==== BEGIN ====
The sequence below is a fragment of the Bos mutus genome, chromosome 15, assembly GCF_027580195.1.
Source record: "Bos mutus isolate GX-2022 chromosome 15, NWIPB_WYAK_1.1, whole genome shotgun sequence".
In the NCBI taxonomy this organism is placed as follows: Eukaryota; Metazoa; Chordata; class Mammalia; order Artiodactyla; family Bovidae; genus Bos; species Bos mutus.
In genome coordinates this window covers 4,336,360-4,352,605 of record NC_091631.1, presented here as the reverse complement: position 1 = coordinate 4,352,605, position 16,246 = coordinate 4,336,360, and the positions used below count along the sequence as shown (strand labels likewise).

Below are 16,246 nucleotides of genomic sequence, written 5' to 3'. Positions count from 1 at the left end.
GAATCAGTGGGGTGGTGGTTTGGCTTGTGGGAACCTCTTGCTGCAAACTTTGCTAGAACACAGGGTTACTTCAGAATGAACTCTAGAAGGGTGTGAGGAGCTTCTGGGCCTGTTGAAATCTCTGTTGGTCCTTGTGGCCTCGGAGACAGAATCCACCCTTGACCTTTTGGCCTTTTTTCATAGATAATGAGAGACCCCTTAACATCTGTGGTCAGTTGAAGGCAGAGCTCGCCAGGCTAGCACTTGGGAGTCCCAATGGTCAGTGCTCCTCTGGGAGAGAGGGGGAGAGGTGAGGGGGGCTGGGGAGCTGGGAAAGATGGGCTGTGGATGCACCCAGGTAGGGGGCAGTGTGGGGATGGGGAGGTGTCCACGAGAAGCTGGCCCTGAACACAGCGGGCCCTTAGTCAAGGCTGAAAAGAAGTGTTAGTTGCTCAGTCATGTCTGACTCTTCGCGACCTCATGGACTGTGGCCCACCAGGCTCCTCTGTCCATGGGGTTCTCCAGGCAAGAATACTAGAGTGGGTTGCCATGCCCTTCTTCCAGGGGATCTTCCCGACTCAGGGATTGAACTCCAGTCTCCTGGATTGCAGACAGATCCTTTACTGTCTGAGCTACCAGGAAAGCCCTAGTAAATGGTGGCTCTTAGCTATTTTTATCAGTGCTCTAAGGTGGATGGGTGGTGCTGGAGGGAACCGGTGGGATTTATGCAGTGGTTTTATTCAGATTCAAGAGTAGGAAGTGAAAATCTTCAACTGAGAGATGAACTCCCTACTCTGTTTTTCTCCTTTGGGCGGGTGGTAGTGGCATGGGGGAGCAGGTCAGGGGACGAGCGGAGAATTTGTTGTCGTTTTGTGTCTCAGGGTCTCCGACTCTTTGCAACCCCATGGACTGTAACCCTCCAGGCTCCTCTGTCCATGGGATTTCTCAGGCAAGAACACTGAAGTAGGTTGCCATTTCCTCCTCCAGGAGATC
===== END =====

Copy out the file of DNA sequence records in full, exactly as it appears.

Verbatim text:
The sequence below is a fragment of the Bos mutus genome, chromosome 15, assembly GCF_027580195.1.
Source record: "Bos mutus isolate GX-2022 chromosome 15, NWIPB_WYAK_1.1, whole genome shotgun sequence".
In the NCBI taxonomy this organism is placed as follows: Eukaryota; Metazoa; Chordata; class Mammalia; order Artiodactyla; family Bovidae; genus Bos; species Bos mutus.
In genome coordinates this window covers 4,336,360-4,352,605 of record NC_091631.1, presented here as the reverse complement: position 1 = coordinate 4,352,605, position 16,246 = coordinate 4,336,360, and the positions used below count along the sequence as shown (strand labels likewise).

Below are 16,246 nucleotides of genomic sequence, written 5' to 3'. Positions count from 1 at the left end.
GAATCAGTGGGGTGGTGGTTTGGCTTGTGGGAACCTCTTGCTGCAAACTTTGCTAGAACACAGGGTTACTTCAGAATGAACTCTAGAAGGGTGTGAGGAGCTTCTGGGCCTGTTGAAATCTCTGTTGGTCCTTGTGGCCTCGGAGACAGAATCCACCCTTGACCTTTTGGCCTTTTTTCATAGATAATGAGAGACCCCTTAACATCTGTGGTCAGTTGAAGGCAGAGCTCGCCAGGCTAGCACTTGGGAGTCCCAATGGTCAGTGCTCCTCTGGGAGAGAGGGGGAGAGGTGAGGGGGGCTGGGGAGCTGGGAAAGATGGGCTGTGGATGCACCCAGGTAGGGGGCAGTGTGGGGATGGGGAGGTGTCCACGAGAAGCTGGCCCTGAACACAGCGGGCCCTTAGTCAAGGCTGAAAAGAAGTGTTAGTTGCTCAGTCATGTCTGACTCTTCGCGACCTCATGGACTGTGGCCCACCAGGCTCCTCTGTCCATGGGGTTCTCCAGGCAAGAATACTAGAGTGGGTTGCCATGCCCTTCTTCCAGGGGATCTTCCCGACTCAGGGATTGAACTCCAGTCTCCTGGATTGCAGACAGATCCTTTACTGTCTGAGCTACCAGGAAAGCCCTAGTAAATGGTGGCTCTTAGCTATTTTTATCAGTGCTCTAAGGTGGATGGGTGGTGCTGGAGGGAACCGGTGGGATTTATGCAGTGGTTTTATTCAGATTCAAGAGTAGGAAGTGAAAATCTTCAACTGAGAGATGAACTCCCTACTCTGTTTTTCTCCTTTGGGCGGGTGGTAGTGGCATGGGGGAGCAGGTCAGGGGACGAGCGGAGAATTTGTTGTCGTTTTGTGTCTCAGGGTCTCCGACTCTTTGCAACCCCATGGACTGTAACCCTCCAGGCTCCTCTGTCCATGGGATTTCTCAGGCAAGAACACTGAAGTAGGTTGCCATTTCCTCCTCCAGGAGATC